Wirkstoffträgersysteme basierend auf bolaamphiphilen Lipiden zur topischen photodynamischen Therapie von Infektionen

In der vorliegenden Arbeit wurden neuartige Wirkstoffträgersysteme auf der Basis von natürlich vorkommenden und synthetischen Bolaamphiphilen für die antimikrobielle photodynamische Therapie (aPDT) gegenüber Bakterien und Hefen generiert, charakterisiert und erste in vitro Versuche durchgeführt. Das...

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Bibliographic Details
Main Author: Goergen, Nathalie Andrea
Contributors: Bakowsky, Udo (Prof. Dr.) (Thesis advisor)
Format: Doctoral Thesis
Published: Philipps-Universität Marburg 2020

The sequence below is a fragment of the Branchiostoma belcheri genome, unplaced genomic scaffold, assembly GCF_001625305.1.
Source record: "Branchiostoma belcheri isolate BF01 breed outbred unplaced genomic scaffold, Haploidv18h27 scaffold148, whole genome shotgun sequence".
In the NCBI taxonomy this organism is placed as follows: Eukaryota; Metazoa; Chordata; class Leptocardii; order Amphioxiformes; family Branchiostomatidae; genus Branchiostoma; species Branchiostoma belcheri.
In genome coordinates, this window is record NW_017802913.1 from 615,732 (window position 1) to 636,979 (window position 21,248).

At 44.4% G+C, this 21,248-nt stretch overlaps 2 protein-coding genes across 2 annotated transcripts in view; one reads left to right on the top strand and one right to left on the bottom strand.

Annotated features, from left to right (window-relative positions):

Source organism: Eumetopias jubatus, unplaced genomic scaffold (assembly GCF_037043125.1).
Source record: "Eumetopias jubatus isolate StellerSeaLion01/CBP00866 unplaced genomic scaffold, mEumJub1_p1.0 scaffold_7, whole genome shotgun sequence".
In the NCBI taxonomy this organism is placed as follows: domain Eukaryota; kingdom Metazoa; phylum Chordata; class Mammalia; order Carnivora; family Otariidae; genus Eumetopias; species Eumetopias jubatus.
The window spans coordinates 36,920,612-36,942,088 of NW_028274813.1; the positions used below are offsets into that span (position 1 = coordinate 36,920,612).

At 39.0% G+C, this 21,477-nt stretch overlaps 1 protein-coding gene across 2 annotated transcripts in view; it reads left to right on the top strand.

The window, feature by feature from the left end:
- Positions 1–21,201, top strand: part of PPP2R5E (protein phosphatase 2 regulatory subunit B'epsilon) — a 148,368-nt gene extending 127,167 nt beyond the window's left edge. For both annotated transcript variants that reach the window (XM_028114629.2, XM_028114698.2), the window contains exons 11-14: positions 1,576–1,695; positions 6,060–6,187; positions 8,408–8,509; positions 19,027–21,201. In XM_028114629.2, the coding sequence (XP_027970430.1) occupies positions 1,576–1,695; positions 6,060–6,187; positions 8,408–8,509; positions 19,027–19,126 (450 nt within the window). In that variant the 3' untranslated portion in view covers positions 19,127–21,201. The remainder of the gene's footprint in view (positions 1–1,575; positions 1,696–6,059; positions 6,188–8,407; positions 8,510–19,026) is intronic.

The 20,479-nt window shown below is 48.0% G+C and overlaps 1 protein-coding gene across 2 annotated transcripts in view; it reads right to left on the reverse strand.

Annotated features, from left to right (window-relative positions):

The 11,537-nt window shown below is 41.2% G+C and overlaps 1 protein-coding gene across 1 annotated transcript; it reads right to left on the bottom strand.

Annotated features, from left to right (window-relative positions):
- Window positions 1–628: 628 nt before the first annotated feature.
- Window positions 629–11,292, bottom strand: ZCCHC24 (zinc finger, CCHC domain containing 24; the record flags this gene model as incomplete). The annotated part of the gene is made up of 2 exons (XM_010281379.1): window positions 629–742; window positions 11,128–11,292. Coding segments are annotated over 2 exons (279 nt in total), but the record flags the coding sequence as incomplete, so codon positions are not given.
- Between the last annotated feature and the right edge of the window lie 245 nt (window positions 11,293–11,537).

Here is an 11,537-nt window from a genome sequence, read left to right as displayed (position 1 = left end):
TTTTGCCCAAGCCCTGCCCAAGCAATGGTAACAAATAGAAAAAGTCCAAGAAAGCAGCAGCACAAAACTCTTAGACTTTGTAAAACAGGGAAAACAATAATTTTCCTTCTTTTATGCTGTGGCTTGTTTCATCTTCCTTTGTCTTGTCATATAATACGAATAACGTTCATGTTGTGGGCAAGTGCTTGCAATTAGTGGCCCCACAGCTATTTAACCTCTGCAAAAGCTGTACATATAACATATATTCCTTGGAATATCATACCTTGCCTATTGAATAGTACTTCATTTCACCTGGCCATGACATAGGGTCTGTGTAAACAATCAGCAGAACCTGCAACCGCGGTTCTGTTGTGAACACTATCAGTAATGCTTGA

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Table of Contents: Within the scope of the present doctoral thesis, novel drug carrier systems based on naturally occurring and synthetic bolaamphiphiles for antimicrobial photodynamic therapy (aPDT) against bacteria and fungi were generated, characterized and first in vitro tests were carried out. The aim of this work was the development of stable carrier systems, which allow adequate therapy while being skin and mucous membrane compatible. Chapter 1 introduced the topic with an explanation of the problem of increasing antibiotic resistance in chronic wounds and mucosal infections caused by yeast, while simultaneously an adequate therapy and wound management is not available. Photodynamic therapy (PDT) was presented as a possible solution, highlighting the advantage of drug delivery systems made from bolaamphiphiles. The first chapter was followed by a summary and explanation of the manufacturing and characterization methods used in this work (chapter 2). Chapter 3 addressed the production and characterization of both drug delivery systems. First, the natural bolaamphiphilic lipids (tetraether lipids - TEL) were successfully extracted from the freeze-dried biomass of Sulfolobus acidocaldarius. By adding the phospholipid DSPC in various proportions, stable vesicular phospholipid gels (VPGs) were developed. These were characterized by means of scanning electron microscopy (SEM), cryo-transmission electron microscopy (cryo-TEM) and rotational viscosimetry. SEM images showed differences between the native carrier system and those with incorporated methylene blue (MB). VPG produced with DSPC:TEL (50:50) without drug showed a phase separation of the system, which could be confirmed by cryo-TEM examinations. Cryo-TEM pictures were carried out with the VPGs diluted to 2 mg/mL and, as expected, showed the structures phospholipids and TEL form spontaneously in aqueous media. An increase in the vesicle size with increasing proportions of added TEL was observed. In contrast to the other systems, DSPC:TEL (50:50)-VPG did not show uniform vesicles, but rather micellar and vesicular structures occurring simultaneously. Viscosity characterization using rotational viscometer revealed differences between the carrier systems with and without MB for DSPC and DSPC:TEL (50:50) formulations, which could already been suspected from the SEM images. In contrast to that DSPC:TEL (80:20) and DSPC:TEL (70:30) VPGs showed nearly the same rheological behavior. During the rheological investigation of the hydrogels obtained from PC-C32-PC and Me2PE-C32-Me2PE the stability of the self-organized hydrogels decreased with minimal shear forces. This fact indicates an inadequate stability at the application site using these hydrogels. With the help of sublimation in a conventional freeze-drier it was possible to create stable aerogels which could be transformed into hydrogels in situ by addition of water. The fully hydrated aerogels showed only slightly different behavior in the rheogram compared to original hydrogels. Morphological characterization of the aerogels was realized using SEM. Both aerogels showed uniform pores within the carrier system. This is comparable to freeze-dried hydrogels, which are already used as intelligent wound dressings in the therapy of deep wounds. Chapter 4 investigated the drug release behavior of the drug delivery systems. All of the gels tested were able to release MB: The vesicular phospholipid gels were able to release MB in a sustained manner over several days. In particular, the VPGs made from DSPC:TEL (80:20) and DSPC:TEL (70:30) with a release time of seven days are very interesting candidates for long-term therapy of chronic wound infections. In contrast the release of PC-C32-PC and Me2PE-C32-Me2PE aerogels took only six and eight hours, respectively, due to the burst-release of the active ingredient at the beginning and the delayed gel formation. This fact hampers the use of native aerogels as intelligent drug delivery systems for long-term therapy. In contrast, the hydrated aerogels (hydrogels) show a clearly delayed release, which was superior to HEC 300 hydrogels used as reference. Combining the advantages of both systems appears to be more effective. Aerogels have long-term stability and are an easy-to-use system for in situ hydrogel formation. The investigation of the photodynamic effect of the drug carrier systems on the gram-positive germs Staphylococcus saprophyticus subsp. bovis (DSM 18669) and Staphylococcus aureus subsp. aureus (ATCC 25923) and the gram-negative bacteria Escherichia coli (DH5α) was discussed in Chapter 5. To the gram-positive germ a bacteriostatic effect under the MB-mediated treatment with the carrier systems even without exposure to radiation could be observed due to the bacteriostatic effect of the MB itself. After irradiation an increased bacteriostatic effect was found for both germs. The bactericidal effect occurred under the aPDT in both germs but could only be quantified in S. saprophyticus subsp. bovis (DSM 18669), as the measurement data from the Šumperk Hospital in the Czech Republic, where the experiments were carried out, was not available. E. coli (DH5α) showed no sensitivity to the active substance carrier systems loaded with MB without applied aPDT. After irradiation both bacteriostatic and bactericidal effect took place. However, the effect was less distinctive compared to gram-positive bacteria. Chapter 6 dealt with the characterization of the aPDT sensitivity of yeasts under therapy with the carrier systems made from natural and synthetic bolaamphiphiles. Saccharomyces cerevisiae was chosen as model germ. Similar to the gram-positive cocci, the microorganisms exhibited a slight fungistatic and occasional fungicidal effect even without irradiation. Using aPDT, both effects were considerably increased in all drug delivery systems. Additionally, with exception of the PC-C32-PC aerogel, all systems were superior compared to the control group. Mucous membranes and the wound bed represent application sites which have special requirements on the drug delivery systems. For this reason, Chapter 7 examined the compatibility of gels made from DSPC and DSPC:TEL with blood components. All VPGs with and without MB were tested for their hemolytic potential. Drug delivery systems containing DSPC and DSPC:TEL (80:20) showed no hemolytic value. Based on the use of higher amount of GLE with included impurities VPGs made by DSPC:TEL (70:30) and DSPC:TEL 850:50) demonstrated moderate hemolytic potential. In summary, it was found that only the DSPC- and DSPC:TEL (80:20)-system fulfill all requirements of good tolerability with blood components. Due to the small sample volume, this experiment could not be carried out with the aerogels made by PC-C32-PC and Me2PE-C32-Me2PE. Long-term biocompatibility of the aerogels, the mucosal tolerance and the tolerance of the applied aPDT of all drug delivery systems made from bolaamphiphils were finally evaluated in Chapter 8 using the chorioallantoic membrane (CAM). The mucosal compatibility of the gels of DSPC, DSPC: TEL, PC-C32-PC and Me2PE-C32-Me2PE was compared with a hydroxyethyl cellulose 300 (HEC 300) hydrogel, suitable for vaginal application, using the “henn´s egg test on the chorioallantoic membrane“ (HET-CAM. Biocompatibility of the bolaamphiphilic drug delivery systems matched that of the HEC 300 hydrogel. In order to investigate the long-term biocompatibility of the PC-C32-PC and Me2PE-C32-Me2PE aerogels daily observations starting on egg development day 9 (EDD 9) of the blood vessels on CAM surface were conducted till EDD 14. A different hydration behavior of both aerogels was noticed which, however, did not affect the tolerability. Both systems were inert to the growing blood vessel system and no defense reactions were visible. Side effects of PDT can include eradication of the microorganisms on the skin, mucous membrane or in the wound bed, as well as damage to healthy tissue. An examination of the biocompatibility of the therapy on the CAM was therefore carried out in Chapter 8 also. In order to ensure that neither the acting radiation nor the drug delivery system without active ingredient influenced the integrity of the blood vessels, these parameters were excluded in advance. The LED-mediated aPDT with MB using the DSPC and DSPC: TEL VPGs as well as the PC-C32-PC and Me2PE-C32-Me2PE aerogels took place in comparison to aqueous MB solution of the same concentration. Compared to the MB solution, the damage after irradiation is significantly less for all drug delivery systems. In particular, 24 and 48 hours after the treatment, there are serious differences in terms of vascular integrity within the CAM. While the considerable damage during the treatment with the reference system caused a structural change in the CAM, which manifested itself in a whitish-necrotic appearance, no such changes could be observed for the aPDT with all the bolaamphiphile-drug delivery systems. This fact proves the superior compatibility of the gels compared to the reference solution of the same active substance concentration. In conclusion it can therefore be noted that stable formulations have been successfully developed from both natural and synthetic bolaamphiphiles. They are suitable for antimicrobial photodynamic therapy and at the same time are well tolerated. These characteristics qualify them as potential delivery systems for clinical application on skin, mucous membrane and wound infections.